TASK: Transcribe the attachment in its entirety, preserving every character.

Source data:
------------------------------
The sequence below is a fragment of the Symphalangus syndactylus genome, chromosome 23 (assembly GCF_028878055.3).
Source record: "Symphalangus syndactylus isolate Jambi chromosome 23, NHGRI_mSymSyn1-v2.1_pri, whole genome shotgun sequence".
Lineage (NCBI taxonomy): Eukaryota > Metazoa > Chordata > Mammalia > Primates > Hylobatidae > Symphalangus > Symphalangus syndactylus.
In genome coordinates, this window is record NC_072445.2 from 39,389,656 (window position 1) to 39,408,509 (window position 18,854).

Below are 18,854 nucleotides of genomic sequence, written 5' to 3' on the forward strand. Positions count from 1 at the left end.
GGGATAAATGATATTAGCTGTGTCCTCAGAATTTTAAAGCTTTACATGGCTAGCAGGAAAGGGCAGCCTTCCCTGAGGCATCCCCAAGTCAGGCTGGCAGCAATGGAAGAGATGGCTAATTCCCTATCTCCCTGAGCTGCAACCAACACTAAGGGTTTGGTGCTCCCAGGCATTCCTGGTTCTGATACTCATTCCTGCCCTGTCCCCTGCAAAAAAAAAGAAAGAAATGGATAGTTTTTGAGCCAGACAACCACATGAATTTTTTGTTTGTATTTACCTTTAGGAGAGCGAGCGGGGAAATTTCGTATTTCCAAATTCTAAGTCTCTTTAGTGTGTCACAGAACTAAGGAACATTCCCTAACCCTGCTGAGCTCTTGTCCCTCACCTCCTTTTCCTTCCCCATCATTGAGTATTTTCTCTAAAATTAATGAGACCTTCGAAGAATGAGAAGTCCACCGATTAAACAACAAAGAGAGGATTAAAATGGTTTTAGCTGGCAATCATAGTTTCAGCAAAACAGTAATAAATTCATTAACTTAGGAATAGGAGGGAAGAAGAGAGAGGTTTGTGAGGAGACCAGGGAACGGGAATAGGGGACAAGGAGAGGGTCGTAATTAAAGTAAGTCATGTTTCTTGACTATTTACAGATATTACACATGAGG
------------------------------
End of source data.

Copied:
The sequence below is a fragment of the Symphalangus syndactylus genome, chromosome 23 (assembly GCF_028878055.3).
Source record: "Symphalangus syndactylus isolate Jambi chromosome 23, NHGRI_mSymSyn1-v2.1_pri, whole genome shotgun sequence".
Lineage (NCBI taxonomy): Eukaryota > Metazoa > Chordata > Mammalia > Primates > Hylobatidae > Symphalangus > Symphalangus syndactylus.
In genome coordinates, this window is record NC_072445.2 from 39,389,656 (window position 1) to 39,408,509 (window position 18,854).

Below are 18,854 nucleotides of genomic sequence, written 5' to 3' on the forward strand. Positions count from 1 at the left end.
GGGATAAATGATATTAGCTGTGTCCTCAGAATTTTAAAGCTTTACATGGCTAGCAGGAAAGGGCAGCCTTCCCTGAGGCATCCCCAAGTCAGGCTGGCAGCAATGGAAGAGATGGCTAATTCCCTATCTCCCTGAGCTGCAACCAACACTAAGGGTTTGGTGCTCCCAGGCATTCCTGGTTCTGATACTCATTCCTGCCCTGTCCCCTGCAAAAAAAAAGAAAGAAATGGATAGTTTTTGAGCCAGACAACCACATGAATTTTTTGTTTGTATTTACCTTTAGGAGAGCGAGCGGGGAAATTTCGTATTTCCAAATTCTAAGTCTCTTTAGTGTGTCACAGAACTAAGGAACATTCCCTAACCCTGCTGAGCTCTTGTCCCTCACCTCCTTTTCCTTCCCCATCATTGAGTATTTTCTCTAAAATTAATGAGACCTTCGAAGAATGAGAAGTCCACCGATTAAACAACAAAGAGAGGATTAAAATGGTTTTAGCTGGCAATCATAGTTTCAGCAAAACAGTAATAAATTCATTAACTTAGGAATAGGAGGGAAGAAGAGAGAGGTTTGTGAGGAGACCAGGGAACGGGAATAGGGGACAAGGAGAGGGTCGTAATTAAAGTAAGTCATGTTTCTTGACTATTTACAGATATTACACATGAGG